PORTLAND, Ore. (TheStreet) -- The teams that make a professional sport's playoffs can say a lot about the league they're playing in.This year's Major League Baseball playoffs, for example, showed that small-market, small-payroll teams with a smart front office (The Oakland A's, Pittsburgh Pirates, Tampa Bay Rays and Cleveland Indians) can still get a place at the table with big-spending, big-market squads studded with stars (the Los Angeles Dodgers and Detroit Tigers). Ultimately, however, it showed that excelling in this league means having the right combination of administrative acumen and deep-pocketed ownership. It's a big reason why the St. Louis Cardinals and Boston Red Sox have combined to win five of the past 10 World Series. It's a bit tougher to speak in such general terms about Major League Soccer's playoff teams. The MLS has a small fraction of Major League Baseball's history and just as small a slice of its fan base. Last season, Major League Baseball's 30 teams drew 74.9 million fans to their ballparks and pulled in more than 30,000 per game. Major League Soccer's 19 clubs had 6 million fans come through the turnstiles and 18,800 show up on average for each match. Baseball has its own network that it built with DirecTV ( DTV) and still has Fox ( NWS), TBS ( TWX) and ESPN ( DIS) paying for game rights, while MLS makes do with its deals with ESPN, NBC and Univision. When it comes to average attendance, however, pro baseball and soccer rank No. 2 and 3, respectively, behind the National Football League. In some cases, MLS teams even draw more fans per game than Major League Baseball team. -- including teams that happen to share the same city. In fact, all five of the MLS teams we recognized outdrawing baseball teams on average back in July have made the playoffs. How those teams did it, however, represents a fundamental difference between the strategies MLS used 17 years ago and those it implements today. In its earliest days and as recently as 2007, when the Los Angeles Galaxy brought David Beckham over from Real Madrid, the MLS was a league that planted tentpole stars from world soccer and the U.S. men's national team in key markets and hoped that their familiar faces would bring in the fans. In big, high-profile markets, this remains the case. The New York Red Bulls, the first team to make this year's MLS playoffs, are benefiting heavily from the presence of French star Thierry Henry and Australia's Tim Cahill. Each leads the team in either goals, assists or shots and, if not for the presence of gifted Argentinian striker Fabian Espindola, would dominate shots on goal as well. In Los Angeles, meanwhile, the Galaxy continue to load up on star talent and count USMNT star Landon Donovan and Irish national team striker Robbie Keane as the core of their offense.
With roots stretching back to the North American Soccer League of the 1970s and fan groups including the Emerald City Supporters and Gorilla FC backing the Sounders in lower-tier leagues before their MLS debut, the Sounders represented an alternate path. They play in a city where only two of the other four major sports leagues have a presence. While quarterback Russell Wilson and the resurgent Seahawks have only elevated the city's already unwavering support of its NFL franchise, the Mariners' lack of playoff appearances, winning seasons and will to keep top players not named Felix Hernandez has dropped average attendance to roughly 21,700 a game at Safeco Field -- or about half of what the Sounders draw at CenturyLink Field right down the street. While the Sounders have paid for star players including Sweden's Freddie Ljungberg and Colombia's Fredy Montero in the past, this year the Sounders started spending big money to match their big attendance figures. Using the league's designated-player rule that allows teams to sign big-ticket players that would otherwise shatter the league's salary cap, the Sounders spent roughly $7 million bringing in Nigerian forward Obafemi Martins and U.S. men's national team captain Clint Dempsey. The latter signing prompted an existential debate among the league's fans about MLS' future. Some of the loudest criticism came from fans of the Sounders' Cascadia Cup rival Portland Timbers. Yet the most vocal Timbers backers weren't as angry that their team's turn to sign a U.S. national team player was skipped (it was), but that resorting to gimmick signings of high-profile players and having the league dictate where they landed was a return to the MLS' bad old days -- before it contracted two teams in Florida, moved a team in San Jose to Houston and placed aging stars in cities where it believed they'd be more visible. That the league's designated player policy is derisively called "the Beckham rule" -- for bringing Beckham and an ensuing string of stars and titles to Los Angeles -- is indicative of just how much the rule is loathed in certain, strengthening corners of the league. In Portland, Timbers owner Merritt Paulson has paid nearly $700,000 to stack his team's midfield with designated players including Colombian Diego Chara and Argentine Diego Valeri. But blending a bunch of young, lower-priced pieces including goalkeeper and Jamaican national team captain Donovan Ricketts, Canadian midfielder Will Johnson and Ghanian midfielder Khalif Alhassan with a fervent fan base led by the song-singing, giant-banner-unfurling Timbers Army helped the team to the top of the Western Conference this year after missing the playoffs during its first two years in the league.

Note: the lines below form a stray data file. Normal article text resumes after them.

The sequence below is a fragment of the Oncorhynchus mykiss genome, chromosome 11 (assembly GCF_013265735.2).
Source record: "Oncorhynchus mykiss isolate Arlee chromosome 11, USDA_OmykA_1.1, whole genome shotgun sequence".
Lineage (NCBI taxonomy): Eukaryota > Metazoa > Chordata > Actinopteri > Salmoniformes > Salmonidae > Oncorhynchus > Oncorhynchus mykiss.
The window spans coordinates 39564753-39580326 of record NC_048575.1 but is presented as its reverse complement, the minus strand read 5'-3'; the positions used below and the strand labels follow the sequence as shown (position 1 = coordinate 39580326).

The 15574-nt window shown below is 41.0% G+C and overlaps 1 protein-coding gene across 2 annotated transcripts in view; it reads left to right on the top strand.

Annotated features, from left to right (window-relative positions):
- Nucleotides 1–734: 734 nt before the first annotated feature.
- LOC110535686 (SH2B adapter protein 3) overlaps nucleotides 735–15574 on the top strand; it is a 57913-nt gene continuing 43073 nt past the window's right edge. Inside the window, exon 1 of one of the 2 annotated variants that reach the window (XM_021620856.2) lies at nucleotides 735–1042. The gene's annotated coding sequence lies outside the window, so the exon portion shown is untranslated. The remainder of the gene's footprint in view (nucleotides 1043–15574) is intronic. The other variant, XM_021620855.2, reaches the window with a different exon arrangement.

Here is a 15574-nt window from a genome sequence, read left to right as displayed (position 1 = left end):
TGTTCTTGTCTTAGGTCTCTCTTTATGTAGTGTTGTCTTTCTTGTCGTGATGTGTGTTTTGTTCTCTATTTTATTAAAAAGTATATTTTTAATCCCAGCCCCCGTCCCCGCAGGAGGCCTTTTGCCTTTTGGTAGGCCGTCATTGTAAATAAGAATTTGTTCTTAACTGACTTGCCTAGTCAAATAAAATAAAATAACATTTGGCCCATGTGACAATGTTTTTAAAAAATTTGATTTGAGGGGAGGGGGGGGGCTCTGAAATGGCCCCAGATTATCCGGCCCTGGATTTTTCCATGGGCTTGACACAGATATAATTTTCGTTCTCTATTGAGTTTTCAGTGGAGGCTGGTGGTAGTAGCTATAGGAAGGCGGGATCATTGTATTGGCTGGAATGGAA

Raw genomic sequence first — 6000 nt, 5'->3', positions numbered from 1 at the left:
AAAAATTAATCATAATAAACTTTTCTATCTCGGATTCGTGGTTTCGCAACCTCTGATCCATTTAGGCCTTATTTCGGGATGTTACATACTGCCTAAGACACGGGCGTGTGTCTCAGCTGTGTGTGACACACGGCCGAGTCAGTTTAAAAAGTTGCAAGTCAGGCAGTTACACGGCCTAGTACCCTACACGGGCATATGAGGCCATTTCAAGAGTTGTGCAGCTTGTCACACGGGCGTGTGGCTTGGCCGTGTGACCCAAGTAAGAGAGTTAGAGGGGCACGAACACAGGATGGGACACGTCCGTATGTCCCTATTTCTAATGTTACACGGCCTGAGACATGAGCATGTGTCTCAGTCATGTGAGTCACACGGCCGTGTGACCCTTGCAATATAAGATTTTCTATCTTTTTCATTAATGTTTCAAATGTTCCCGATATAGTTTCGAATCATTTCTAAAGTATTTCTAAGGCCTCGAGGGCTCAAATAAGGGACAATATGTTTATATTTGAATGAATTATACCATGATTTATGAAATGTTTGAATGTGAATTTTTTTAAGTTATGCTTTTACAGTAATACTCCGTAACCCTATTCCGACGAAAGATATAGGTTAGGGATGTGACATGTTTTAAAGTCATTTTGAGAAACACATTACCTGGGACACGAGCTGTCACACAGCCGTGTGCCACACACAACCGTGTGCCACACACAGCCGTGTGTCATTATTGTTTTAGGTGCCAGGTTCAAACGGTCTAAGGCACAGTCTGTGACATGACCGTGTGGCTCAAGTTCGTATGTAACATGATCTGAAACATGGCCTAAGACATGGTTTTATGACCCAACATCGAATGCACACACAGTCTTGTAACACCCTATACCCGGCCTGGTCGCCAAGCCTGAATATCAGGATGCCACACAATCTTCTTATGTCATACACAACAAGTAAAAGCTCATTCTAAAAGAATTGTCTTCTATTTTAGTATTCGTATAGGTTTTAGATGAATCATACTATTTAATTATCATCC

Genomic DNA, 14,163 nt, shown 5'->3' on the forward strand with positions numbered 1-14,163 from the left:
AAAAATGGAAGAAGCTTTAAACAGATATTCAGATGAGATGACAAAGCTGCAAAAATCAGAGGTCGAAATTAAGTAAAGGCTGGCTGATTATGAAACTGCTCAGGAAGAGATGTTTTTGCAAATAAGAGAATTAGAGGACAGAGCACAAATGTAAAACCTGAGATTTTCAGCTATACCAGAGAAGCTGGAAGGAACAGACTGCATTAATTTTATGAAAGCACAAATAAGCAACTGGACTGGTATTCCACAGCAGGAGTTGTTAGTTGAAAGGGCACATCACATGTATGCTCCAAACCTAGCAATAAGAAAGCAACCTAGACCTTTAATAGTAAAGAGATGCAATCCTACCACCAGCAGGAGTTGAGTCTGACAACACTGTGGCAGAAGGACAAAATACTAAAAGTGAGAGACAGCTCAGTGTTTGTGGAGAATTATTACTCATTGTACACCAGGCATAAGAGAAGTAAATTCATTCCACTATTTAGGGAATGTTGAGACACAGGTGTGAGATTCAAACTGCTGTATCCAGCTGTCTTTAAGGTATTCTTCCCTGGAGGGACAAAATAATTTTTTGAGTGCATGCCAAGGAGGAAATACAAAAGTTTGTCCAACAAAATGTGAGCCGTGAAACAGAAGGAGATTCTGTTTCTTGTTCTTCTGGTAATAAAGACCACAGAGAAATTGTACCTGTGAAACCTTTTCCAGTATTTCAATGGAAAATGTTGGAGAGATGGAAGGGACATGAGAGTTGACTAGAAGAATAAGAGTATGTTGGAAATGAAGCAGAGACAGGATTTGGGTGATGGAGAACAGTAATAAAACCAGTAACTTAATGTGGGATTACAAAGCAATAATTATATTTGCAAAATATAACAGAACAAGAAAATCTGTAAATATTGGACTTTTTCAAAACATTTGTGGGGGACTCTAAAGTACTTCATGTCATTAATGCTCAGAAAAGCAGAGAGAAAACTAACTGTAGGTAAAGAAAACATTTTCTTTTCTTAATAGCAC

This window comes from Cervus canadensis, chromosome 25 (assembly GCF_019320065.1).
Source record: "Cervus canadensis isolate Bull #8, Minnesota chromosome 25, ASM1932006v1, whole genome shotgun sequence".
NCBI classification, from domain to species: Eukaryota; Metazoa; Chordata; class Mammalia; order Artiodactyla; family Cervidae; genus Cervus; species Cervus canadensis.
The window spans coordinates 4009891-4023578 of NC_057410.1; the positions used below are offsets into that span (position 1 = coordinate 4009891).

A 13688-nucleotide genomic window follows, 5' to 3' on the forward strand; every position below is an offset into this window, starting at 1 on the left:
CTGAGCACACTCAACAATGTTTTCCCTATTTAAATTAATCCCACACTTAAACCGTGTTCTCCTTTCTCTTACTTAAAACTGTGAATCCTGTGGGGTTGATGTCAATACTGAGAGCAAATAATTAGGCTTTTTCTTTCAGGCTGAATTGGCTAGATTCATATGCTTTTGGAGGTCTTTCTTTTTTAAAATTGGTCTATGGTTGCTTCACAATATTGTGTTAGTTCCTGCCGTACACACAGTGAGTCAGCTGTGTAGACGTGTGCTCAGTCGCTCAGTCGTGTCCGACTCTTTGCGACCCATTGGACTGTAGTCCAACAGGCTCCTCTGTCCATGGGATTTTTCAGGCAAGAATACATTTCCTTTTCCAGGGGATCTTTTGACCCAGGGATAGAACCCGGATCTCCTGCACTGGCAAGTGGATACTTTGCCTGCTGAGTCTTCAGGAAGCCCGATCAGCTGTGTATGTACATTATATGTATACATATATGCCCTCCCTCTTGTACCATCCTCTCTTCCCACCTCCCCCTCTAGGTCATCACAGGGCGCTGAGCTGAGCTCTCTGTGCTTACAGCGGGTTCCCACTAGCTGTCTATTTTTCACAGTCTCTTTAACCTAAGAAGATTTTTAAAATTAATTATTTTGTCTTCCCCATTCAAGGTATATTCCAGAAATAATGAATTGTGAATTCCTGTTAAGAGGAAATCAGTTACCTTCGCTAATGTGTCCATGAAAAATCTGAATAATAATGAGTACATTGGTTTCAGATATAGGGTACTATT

It was, until recently, the same blueprint that Seattle was following under similar circumstances. Portland's professional soccer teams, including the Portland Thorns women's team that just took their league's championship, only compete with the NBA's TrailBlazers for fans' attention and don't spend much of their season doing so. It's a model that has worked remarkably well in Salt Lake City, where the more than 19,000 fans Real Salt Lake drew to Rio Tinto Stadium each game this season surpassed the 18,700 averaged by the NBA's Jazz in 2012-13. It's by no means a fair comparison, with Real playing fewer games in a larger building, but the lack of competition and the level of play that has sent the team to the playoffs each year since 2008, earned it an MLS Cup title in 2009 and helped it to the CONCACAF Champions League finals in 2010 has helped Major League Soccer thrive in Utah. Real has no fewer than eight supporters groups, a television deal that puts every game on local networks and an agreement with international powerhouse Real Madrid that funds a youth soccer academy in Utah and bring Real Madrid in for a game every other year. That success is being replicated in Vancouver, Toronto and Montreal, which have all earned MLS franchises within the past six years -- with Montreal earning its first playoff appearance this season with help from $2 million Italian striker Marco Di Vaio -- and has inspired fans in St. Louis and Orlando, Fla., to lobby for their own teams. In the Canadian markets where the NHL takes over in the winter and finishes by summer, the NFL is a non-entity and Major League Baseball and the NBA are confined to Toronto, each team draws more than 18,000 fans per match. Montreal's average attendance is nearly 21,000, which outdraws all but three U.S. MLS franchises. If fans in St. Louis envision a similar result in their town, they need only look to Kansas City to see how that will work out. While Kansas City is one of the league's founding franchises and was started by Kansas City Chiefs owner and avid soccer fan Lamar Hunt in 1995 as the Kansas City Wiz, today's Sporting Kansas City is perhaps the best example of how MLS' startup past has bridged into its thriving present. The former Wizards have a 2000 MLS Cup to their credit, but also drew fewer than 10,000 fans per game for five seasons and fewer than 11,000 in the three years before moving to soccer-specific Sporting Park in 2011. Sporting has since drawn more than 19,000 fans a year in each of the last two seasons -- outdrawing baseball's Royals in 2012 and missing their mark by fewer than 2,000 this year. It's never paid more than $500,000 for a designated player and the one currently on its roster -- Argentine forward Claudi Bieler -- is making a relatively scant $200,000. Sporting Park's "Cauldron" fan section teems with supporters groups, while the folks on the field have made the MLS playoff in each of the past three seasons and won the U.S. Open Cup tournament of U.S. soccer teams from various levels of play last year. With each of the Los Angeles Galaxy's two MLS titles in the past two seasons, the money has won and the league's nearly 20-year-old formula for spending its way to popularity has remained intact. A look at the 2013 playoff picture, however, suggests the times and MLS' culture are changing quickly. With another New York franchise on the way and expansion plans seeking other major-league deprived cities, this year's playoffs are showcasing the league's increasingly split personality. -- Written by Jason Notte in Portland, Ore. >To contact the writer of this article, click here: Jason Notte. >To follow the writer on Twitter, go to http://twitter.com/notteham. >To submit a news tip, send an email to: firstname.lastname@example.org.